Cari asked me "How do you get the kids (ages 8,5,3) to pick up after themselves so that you don't feel like a servant picking up after everyone all day long?"
Ah, an age-old question. I'm sure even pioneer mothers were frustrated by lengths of rope left laying around the yard by active young boys and corn husk or rag dolls left by little girls. It's always been a mother's plea: "Pick up your stuff!"
I'm also sure that many other mothers have tried-and-true methods better than mine, but I do have a reasonable amount of control over the "stuff" owned by the six children who live here, and here's how I've done that.
First of all, as a mother you will always be a servant, but you should never be a slave. The service we render ought to prepare our young ones for a life beyond the one we provide for them. A very important part of mothering is equipping our children to be capable and responsible, to be disciplined and dutiful. This must start young!
A 3 year old is old enough to pick up toys and books. But maybe not always without your supervision and cheerful cooperation. We do the "Clean Up, Clean Up" song from a very young age, and the point is to instill as a habit that when we're done with one thing, we pick it up before moving on to the next thing. Simple enough. But if you don't train them young, look out. It's a hard habit to teach later on. (I had no idea until I inherited a few stepchildren who didn't have this habit.) This is incredibly labor intensive, but it's an investment that pays huge dividends. You can call attention to all the work that must be done to keep a house in order, and a child will begin to notice on her own. After a meal, call attention to the fact that we must all clear the table and do the dishes. After a bath, involve her in helping to pick up all the bath toys. After dressing, say out loud that we must pick up the dirty clothes and put them in the hamper. When we get out of the car, we take everything with us, and when we come into the house, we put away anything we bring in. If you just do these things without the oral commentary, (or worse, if you don't do them at all but expect them to), it will be much harder for the child to start to make regular clean-up a habit. It requires a developed consciousness that is not automatic.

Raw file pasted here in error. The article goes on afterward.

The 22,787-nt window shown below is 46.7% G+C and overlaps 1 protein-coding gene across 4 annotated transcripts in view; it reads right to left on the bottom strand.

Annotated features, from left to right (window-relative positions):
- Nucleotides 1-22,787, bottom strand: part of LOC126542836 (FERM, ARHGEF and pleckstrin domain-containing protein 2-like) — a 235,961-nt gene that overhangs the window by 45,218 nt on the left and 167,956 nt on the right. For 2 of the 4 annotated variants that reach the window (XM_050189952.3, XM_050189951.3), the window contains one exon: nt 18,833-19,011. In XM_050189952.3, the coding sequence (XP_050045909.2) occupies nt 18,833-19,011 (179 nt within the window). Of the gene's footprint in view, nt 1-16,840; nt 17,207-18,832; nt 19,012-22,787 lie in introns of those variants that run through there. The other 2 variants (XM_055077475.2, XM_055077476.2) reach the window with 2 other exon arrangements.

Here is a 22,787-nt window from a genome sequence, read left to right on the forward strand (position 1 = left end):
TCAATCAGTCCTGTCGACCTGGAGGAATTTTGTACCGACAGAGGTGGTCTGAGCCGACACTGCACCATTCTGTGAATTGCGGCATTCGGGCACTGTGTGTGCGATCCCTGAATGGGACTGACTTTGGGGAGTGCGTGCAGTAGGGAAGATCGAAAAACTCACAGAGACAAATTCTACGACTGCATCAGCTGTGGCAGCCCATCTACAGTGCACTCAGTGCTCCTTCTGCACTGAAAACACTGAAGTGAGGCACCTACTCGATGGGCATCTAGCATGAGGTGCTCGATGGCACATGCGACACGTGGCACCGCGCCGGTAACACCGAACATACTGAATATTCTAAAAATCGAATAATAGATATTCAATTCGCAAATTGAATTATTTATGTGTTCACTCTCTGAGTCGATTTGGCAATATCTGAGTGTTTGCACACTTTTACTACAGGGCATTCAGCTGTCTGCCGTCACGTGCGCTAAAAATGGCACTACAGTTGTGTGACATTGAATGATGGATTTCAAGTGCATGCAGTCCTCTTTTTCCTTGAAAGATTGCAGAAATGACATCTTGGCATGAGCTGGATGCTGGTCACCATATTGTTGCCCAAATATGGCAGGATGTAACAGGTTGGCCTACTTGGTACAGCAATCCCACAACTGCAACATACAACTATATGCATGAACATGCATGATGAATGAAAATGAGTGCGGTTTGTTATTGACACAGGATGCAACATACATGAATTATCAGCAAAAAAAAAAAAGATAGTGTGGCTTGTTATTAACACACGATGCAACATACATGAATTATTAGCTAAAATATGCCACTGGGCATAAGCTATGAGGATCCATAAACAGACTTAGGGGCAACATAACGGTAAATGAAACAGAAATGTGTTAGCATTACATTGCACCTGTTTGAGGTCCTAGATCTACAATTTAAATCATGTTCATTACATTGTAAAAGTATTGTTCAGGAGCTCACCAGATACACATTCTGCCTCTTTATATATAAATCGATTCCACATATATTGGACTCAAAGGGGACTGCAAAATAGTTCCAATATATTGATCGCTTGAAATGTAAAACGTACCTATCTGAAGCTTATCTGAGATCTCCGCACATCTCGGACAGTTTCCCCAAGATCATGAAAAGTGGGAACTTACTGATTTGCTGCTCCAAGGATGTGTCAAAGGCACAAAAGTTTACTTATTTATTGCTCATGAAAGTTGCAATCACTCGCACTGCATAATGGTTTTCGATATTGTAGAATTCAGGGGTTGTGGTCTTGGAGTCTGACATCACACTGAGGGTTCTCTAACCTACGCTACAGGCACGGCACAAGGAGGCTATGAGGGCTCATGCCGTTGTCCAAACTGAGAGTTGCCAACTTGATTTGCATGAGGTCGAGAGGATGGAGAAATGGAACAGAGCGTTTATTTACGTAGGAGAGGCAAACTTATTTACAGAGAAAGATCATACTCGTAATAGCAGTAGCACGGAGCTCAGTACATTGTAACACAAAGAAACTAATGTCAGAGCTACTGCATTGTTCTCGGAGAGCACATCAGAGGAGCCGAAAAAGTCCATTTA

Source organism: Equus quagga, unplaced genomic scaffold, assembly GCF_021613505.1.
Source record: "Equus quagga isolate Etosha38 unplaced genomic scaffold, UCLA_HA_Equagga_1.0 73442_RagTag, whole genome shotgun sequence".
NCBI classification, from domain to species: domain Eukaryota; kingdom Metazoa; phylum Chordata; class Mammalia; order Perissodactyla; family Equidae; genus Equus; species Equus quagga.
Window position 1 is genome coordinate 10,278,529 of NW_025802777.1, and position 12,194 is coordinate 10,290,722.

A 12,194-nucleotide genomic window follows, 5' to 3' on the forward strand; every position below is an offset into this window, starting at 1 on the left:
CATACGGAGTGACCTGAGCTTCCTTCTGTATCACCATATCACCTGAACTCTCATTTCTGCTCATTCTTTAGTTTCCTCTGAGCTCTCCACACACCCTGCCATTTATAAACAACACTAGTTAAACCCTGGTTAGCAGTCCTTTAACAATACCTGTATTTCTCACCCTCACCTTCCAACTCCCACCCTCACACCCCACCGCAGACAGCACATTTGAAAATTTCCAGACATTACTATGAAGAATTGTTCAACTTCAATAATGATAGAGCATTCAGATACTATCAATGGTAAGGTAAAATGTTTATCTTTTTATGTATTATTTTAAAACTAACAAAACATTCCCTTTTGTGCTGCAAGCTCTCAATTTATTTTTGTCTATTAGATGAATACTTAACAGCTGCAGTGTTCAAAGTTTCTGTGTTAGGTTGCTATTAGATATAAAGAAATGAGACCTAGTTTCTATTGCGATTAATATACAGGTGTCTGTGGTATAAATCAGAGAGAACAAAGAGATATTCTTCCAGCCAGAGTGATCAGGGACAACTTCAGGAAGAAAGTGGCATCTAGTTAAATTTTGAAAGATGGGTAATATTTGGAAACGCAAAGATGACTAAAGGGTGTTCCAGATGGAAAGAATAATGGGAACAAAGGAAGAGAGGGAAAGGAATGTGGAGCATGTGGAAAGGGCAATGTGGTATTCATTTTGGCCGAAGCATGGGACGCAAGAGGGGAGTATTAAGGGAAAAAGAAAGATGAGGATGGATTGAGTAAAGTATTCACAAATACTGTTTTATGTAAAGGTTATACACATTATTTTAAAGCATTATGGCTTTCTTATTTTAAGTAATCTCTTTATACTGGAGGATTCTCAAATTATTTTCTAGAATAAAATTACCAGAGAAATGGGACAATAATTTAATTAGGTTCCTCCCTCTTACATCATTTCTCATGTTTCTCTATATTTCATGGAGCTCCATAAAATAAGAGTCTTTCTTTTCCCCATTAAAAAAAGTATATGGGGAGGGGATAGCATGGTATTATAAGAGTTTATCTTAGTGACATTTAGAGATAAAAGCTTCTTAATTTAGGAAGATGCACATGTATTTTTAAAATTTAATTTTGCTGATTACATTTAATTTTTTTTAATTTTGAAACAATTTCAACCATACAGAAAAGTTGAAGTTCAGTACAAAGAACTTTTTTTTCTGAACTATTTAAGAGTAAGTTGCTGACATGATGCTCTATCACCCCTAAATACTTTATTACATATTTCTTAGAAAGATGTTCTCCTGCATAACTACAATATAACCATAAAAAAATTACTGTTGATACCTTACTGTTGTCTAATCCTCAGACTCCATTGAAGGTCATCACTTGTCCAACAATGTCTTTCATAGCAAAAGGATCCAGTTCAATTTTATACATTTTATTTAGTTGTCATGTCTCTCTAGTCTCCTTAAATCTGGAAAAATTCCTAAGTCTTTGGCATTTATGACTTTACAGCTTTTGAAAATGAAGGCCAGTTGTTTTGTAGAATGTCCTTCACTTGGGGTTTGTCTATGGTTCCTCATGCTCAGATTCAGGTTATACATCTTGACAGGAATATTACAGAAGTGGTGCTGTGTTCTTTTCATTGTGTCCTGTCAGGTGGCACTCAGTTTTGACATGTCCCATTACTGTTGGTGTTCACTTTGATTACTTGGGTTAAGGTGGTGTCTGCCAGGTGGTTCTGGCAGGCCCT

Also, have a place for things. My 2 year old has a bucket for toys and a basket for books. Period. My older kids have drawers and tubs for games and toys that include lots of pieces (Legos, Imaginext, Lincoln Logs, etc), and they each have a "Special Box" that slides under their beds and holds anything they want to keep, or little odds and ends that are important to them but have no specific place. They can slide it out, play with whatever, put everything away, and slide them back under. That has worked really well for me. Oh, and as a rule (except for the toddler who needs to play downstairs under my supervision), I don't let toys come downstairs. There are eight people in this house and keeping a handle on every little thing that every person has would be a full-time job (it is, I think!) if there were not a few boundaries. One of those boundaries is that the toys stay upstairs.
Another boundary is that each child has his/her own laundry bucket and does his/her own laundry. No mass piles of dirty laundry left in bedrooms, bathrooms, or laundry room. I can only handle so much.
But now here's the biggie, and it's not really enforced so much these days because the kids learned I was very serious years ago. Basically, they better pick up their crap, or I will, and I'll throw it away. Little odds and ends that I find left around the house I will gather up and set in a designated spot. (Right now it's on the bottom stair.) They have one day to retrieve their belongings and put them away, or they're gone. This works wonders to create almost overnight remarkably responsible children, but beware that in order for it to be effective, you must follow through. It will break your heart at times. It will be a party at others, but you can't be wishy-washy or you will be detected for the fraud you are. I've trashed items, I've given away items to the Good Will, and I've held hostage a few items that could be purchased back from me, but only rarely. Now? You'll hardly ever see kids' stuff hanging out where it shouldn't be.
Cari, your 5 and 8 year old are old enough to handle their stuff with proper guidelines and reinforcement. But set them up for success. First, make sure they don't have too much stuff. That can lead to some carelessness, when they just have so much that what they have isn't appreciated. Go through their toys and books and donate what they've outgrown or become disinterested in, throw away what is broken or useless or stupid (all McDonald Happy Meal toys and all the worthless garbage they bring home from those school fundraisers), and begin with a fresh system in place. Help them to get organized and simplified so they can feel that sense of order and control, and then teach them to be good stewards. After all, that's what you want them to be, of all that they may be blessed with in life.
And you'd better model it yourself, or no matter what you do, you'll be fighting a losing battle!